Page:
Three products launched as part of strategy to raise group's offshore profile
Govett Investments is adding three funds to its Jersey range as part of the group's efforts to build up its offshore presence.
Three blue chip funds have been launched, each covering 30 of the largest stocks in the UK, US and European markets. They will be strongly tied to their benchmarks, although they are not trackers.
The company also hopes to add a fund to its Dublin range. The launch date has been set at 9 July, depending on final approval from the regulators.
John Murray, Govett's chief investment officer, is managing the UK fund, Peter Kysel will run the European product and Baltimore-based Gil Knight has control over the US portfolio.
Bill de Lucy, head of international development at Govett, has been charged with reanimating the offshore range by visiting advisers and intermediaries, especially in the Far East, and gaining global distribution through arrangements with life companies.
These funds are on top of the 16 that Govett already has in its Jersey and Dublin domiciles.
De Lucy was hired last December to revive Govett's stagnant offshore strategy. He has been spending his time trying to get Govett's funds included on life companies' select lists for their offshore bonds. Scottish Provident has agreed to include the funds and there are two more life companies who are in the pipeline, he said.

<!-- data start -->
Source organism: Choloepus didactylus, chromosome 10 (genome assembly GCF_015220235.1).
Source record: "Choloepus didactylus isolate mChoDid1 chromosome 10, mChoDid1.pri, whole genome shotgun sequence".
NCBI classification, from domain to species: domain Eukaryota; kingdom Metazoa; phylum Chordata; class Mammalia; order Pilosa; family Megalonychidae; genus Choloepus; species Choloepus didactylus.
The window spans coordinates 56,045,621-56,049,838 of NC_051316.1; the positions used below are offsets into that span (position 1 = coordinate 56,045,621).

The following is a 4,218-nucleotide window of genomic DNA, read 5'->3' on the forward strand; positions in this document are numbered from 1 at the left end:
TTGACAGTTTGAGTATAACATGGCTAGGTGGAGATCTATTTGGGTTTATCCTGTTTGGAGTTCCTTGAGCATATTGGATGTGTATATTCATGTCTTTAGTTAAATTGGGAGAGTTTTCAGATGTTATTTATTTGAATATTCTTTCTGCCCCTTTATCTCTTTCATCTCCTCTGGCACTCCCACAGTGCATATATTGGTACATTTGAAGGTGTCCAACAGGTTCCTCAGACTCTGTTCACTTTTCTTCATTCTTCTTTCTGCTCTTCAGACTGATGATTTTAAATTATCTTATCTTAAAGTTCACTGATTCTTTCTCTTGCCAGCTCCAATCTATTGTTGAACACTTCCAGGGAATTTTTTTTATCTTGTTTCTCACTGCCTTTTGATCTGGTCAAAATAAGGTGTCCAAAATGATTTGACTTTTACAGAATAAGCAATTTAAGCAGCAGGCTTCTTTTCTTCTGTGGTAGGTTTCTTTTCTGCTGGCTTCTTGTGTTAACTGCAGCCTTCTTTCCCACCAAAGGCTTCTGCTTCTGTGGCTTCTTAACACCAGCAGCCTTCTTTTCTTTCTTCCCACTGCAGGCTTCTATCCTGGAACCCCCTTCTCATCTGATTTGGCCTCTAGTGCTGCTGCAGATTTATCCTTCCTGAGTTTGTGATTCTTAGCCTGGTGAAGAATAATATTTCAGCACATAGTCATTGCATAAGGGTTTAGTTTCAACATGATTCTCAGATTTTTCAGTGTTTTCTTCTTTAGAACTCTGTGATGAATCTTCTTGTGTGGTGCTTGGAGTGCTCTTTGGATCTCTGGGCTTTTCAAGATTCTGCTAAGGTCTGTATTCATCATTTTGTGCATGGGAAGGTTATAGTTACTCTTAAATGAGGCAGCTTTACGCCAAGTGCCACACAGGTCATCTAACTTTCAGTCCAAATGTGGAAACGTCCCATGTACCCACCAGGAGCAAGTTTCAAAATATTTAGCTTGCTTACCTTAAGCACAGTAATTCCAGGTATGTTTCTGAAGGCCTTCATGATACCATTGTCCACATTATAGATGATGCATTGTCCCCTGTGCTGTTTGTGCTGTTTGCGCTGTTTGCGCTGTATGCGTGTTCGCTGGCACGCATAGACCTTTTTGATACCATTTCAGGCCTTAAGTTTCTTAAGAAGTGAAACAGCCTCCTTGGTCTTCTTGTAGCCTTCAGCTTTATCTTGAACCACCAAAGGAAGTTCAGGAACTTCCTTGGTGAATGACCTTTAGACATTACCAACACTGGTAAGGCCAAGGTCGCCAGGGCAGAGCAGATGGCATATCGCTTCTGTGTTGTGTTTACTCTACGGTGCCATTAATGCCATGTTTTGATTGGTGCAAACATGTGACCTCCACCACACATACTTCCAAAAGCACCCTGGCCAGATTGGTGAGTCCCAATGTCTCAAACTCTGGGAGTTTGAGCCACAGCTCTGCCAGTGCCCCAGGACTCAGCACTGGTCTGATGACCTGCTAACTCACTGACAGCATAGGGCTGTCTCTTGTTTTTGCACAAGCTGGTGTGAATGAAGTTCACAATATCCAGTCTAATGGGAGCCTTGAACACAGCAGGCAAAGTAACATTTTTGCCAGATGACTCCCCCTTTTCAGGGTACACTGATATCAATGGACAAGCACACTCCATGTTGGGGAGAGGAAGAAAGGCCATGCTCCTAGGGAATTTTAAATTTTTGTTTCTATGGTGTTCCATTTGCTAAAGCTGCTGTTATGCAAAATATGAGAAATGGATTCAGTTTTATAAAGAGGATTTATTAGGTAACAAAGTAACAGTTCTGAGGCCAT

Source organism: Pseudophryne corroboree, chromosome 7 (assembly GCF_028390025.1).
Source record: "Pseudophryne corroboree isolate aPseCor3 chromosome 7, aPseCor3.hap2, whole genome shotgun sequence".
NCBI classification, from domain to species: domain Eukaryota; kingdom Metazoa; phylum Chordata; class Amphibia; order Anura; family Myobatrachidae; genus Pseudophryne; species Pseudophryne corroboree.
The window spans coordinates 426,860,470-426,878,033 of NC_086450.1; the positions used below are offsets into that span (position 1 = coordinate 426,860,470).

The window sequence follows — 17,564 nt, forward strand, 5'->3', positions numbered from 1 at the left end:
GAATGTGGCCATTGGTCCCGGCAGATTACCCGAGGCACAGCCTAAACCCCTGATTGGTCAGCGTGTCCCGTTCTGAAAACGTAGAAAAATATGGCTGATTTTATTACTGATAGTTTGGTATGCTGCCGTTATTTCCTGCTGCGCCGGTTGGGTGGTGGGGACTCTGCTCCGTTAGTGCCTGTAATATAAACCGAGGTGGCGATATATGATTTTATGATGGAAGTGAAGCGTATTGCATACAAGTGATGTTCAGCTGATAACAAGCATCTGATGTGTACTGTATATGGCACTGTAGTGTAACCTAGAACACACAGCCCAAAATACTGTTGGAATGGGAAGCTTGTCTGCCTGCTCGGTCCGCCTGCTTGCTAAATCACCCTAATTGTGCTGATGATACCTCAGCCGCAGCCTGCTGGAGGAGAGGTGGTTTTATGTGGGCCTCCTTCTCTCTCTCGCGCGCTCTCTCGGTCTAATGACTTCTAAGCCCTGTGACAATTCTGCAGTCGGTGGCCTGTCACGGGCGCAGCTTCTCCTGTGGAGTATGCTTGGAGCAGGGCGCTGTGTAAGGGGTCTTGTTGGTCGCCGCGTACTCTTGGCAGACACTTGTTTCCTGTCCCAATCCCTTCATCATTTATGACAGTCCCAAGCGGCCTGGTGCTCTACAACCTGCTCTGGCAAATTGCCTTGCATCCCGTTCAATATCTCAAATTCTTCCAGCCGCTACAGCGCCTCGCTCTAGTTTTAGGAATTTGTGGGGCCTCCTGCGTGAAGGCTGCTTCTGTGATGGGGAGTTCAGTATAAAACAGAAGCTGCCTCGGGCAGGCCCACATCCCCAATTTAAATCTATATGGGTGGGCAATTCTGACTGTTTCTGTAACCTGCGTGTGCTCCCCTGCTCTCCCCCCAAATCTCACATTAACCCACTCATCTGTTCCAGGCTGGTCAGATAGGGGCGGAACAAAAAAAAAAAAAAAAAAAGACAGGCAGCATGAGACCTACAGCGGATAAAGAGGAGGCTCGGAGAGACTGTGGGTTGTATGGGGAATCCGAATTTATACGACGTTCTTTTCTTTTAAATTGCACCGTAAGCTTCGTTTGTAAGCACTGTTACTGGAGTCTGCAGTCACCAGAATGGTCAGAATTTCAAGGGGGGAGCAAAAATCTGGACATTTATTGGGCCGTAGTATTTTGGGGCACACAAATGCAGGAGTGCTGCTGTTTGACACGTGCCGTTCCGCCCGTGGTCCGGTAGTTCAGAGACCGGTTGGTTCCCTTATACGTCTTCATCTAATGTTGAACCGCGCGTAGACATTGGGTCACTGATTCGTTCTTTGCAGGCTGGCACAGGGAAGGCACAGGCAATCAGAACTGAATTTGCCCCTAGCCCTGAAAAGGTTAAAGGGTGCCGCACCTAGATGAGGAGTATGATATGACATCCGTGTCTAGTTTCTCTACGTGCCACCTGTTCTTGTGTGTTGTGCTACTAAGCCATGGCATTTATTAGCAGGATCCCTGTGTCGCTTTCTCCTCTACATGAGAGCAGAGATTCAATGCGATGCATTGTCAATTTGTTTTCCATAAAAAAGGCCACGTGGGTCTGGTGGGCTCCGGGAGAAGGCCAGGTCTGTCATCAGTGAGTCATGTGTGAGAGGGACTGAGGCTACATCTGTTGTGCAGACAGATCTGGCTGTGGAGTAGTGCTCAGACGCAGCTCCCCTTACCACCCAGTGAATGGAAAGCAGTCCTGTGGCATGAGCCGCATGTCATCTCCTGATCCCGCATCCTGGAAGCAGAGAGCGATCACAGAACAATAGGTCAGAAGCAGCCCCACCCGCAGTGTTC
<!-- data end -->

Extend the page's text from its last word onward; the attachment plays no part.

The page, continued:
De Lucy said: 'People like Royal and SunAlliance and Royal Skandia ' they have worldwide distribution.'
He is also talking to brokers and consultants, who can directly access Govett's funds to put in Personal Portfolio Bonds.
The primary problem is increasing the profile of the Govett name in an offshore fund range. De Lucy said: 'The name is not a problem, it is known, but the awareness of what we have is not there.'
He hopes to emulate the success he had with Investec, where he marketed the well-known Wired fund. The Jersey funds have a 5% initial charge, a 1.5% annual fee and give 0.5% commission. The minimum investment is $5,000. The timing will be good for Gil Knight, who manages the US portfolio, if his recent declaration, that the US large-cap market has bottomed, turns out to be correct.
He said: 'The first quarter of the year was quite nasty for US equity markets, all of which witnessed fairly major declines. Looking ahead, however, we believe much of the equity damage has been completed and there is probably minimal downside to the large capitalisation US equity indices.'
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